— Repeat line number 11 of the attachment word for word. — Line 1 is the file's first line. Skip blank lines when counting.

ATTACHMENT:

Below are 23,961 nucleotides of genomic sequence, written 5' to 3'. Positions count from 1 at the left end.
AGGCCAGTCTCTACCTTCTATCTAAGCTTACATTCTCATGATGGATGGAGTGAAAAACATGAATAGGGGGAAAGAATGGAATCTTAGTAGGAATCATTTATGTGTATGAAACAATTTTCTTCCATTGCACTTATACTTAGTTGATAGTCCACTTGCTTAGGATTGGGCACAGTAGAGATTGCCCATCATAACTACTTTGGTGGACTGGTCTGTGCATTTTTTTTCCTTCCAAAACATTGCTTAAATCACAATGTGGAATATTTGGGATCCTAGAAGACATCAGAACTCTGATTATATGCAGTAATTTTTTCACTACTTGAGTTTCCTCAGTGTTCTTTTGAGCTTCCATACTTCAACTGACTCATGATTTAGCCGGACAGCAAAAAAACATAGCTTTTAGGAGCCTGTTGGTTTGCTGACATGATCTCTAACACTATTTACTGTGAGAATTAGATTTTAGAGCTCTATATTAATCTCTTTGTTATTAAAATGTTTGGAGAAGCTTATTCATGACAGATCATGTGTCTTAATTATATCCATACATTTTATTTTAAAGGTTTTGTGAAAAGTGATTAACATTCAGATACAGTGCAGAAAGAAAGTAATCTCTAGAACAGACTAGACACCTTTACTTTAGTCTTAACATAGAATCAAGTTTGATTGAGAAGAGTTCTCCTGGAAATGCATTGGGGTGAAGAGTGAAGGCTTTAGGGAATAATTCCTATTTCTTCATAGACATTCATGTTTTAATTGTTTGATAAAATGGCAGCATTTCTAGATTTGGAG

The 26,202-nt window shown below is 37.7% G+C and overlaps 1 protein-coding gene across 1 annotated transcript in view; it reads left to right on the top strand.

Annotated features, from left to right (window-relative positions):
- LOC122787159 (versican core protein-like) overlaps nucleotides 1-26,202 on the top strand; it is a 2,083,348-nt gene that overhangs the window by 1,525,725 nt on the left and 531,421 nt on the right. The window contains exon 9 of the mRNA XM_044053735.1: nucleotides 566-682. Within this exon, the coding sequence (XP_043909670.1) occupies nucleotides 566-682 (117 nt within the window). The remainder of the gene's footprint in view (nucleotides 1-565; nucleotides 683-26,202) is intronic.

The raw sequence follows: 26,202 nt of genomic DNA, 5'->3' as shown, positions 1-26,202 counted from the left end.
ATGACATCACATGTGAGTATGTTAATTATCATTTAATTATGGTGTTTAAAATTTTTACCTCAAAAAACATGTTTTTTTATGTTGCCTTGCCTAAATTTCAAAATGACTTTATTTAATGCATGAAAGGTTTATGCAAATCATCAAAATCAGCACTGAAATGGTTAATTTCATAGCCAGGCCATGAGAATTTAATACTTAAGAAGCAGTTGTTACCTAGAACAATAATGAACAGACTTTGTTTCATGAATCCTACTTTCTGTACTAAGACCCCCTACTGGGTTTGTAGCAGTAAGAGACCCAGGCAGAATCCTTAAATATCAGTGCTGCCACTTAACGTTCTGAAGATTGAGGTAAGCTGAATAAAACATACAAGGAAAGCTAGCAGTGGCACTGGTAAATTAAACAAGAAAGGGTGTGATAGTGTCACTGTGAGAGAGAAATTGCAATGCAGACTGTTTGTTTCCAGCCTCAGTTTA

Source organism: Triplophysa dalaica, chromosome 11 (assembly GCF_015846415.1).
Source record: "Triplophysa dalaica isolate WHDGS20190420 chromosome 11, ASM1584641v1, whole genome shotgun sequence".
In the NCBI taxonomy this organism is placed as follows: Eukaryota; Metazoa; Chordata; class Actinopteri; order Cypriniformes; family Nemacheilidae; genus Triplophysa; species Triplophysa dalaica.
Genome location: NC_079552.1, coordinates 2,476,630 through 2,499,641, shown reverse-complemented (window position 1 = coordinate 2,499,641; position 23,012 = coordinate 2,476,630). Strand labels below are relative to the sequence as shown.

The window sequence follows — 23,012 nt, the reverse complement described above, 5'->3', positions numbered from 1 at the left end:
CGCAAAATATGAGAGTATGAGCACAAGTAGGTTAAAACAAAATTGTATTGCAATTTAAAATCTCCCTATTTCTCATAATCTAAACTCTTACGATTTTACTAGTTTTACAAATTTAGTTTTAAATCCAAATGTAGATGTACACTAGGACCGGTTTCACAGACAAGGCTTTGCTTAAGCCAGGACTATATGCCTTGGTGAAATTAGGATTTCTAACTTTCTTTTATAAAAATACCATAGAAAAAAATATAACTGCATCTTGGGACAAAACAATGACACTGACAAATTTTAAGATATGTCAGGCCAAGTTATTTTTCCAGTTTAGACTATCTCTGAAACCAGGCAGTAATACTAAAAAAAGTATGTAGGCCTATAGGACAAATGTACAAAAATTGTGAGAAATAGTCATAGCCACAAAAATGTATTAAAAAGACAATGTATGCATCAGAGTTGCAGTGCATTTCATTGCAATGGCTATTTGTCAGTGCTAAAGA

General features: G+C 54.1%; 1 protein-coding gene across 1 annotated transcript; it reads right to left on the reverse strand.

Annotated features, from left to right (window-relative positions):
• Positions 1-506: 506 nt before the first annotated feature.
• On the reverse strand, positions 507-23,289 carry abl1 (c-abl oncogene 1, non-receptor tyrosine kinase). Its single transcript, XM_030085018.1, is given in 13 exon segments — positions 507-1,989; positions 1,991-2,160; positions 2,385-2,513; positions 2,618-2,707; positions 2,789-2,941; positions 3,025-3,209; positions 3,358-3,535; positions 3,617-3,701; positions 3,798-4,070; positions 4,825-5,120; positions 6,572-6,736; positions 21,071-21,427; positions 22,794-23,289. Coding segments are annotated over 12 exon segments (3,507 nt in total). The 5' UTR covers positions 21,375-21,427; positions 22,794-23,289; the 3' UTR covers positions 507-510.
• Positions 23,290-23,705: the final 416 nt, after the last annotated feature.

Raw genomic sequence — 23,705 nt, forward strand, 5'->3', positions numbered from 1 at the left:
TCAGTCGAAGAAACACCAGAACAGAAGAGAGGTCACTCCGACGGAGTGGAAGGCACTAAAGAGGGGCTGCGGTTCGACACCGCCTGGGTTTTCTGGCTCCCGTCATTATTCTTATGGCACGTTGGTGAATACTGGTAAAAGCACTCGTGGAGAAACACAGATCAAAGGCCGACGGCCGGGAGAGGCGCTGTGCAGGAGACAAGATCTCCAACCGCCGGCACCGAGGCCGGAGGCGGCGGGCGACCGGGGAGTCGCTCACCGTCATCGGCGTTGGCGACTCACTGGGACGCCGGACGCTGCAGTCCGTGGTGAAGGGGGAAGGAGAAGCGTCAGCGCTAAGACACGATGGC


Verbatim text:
Genome location: NC_079552.1, coordinates 2,476,630 through 2,499,641, shown reverse-complemented (window position 1 = coordinate 2,499,641; position 23,012 = coordinate 2,476,630). Strand labels below are relative to the sequence as shown.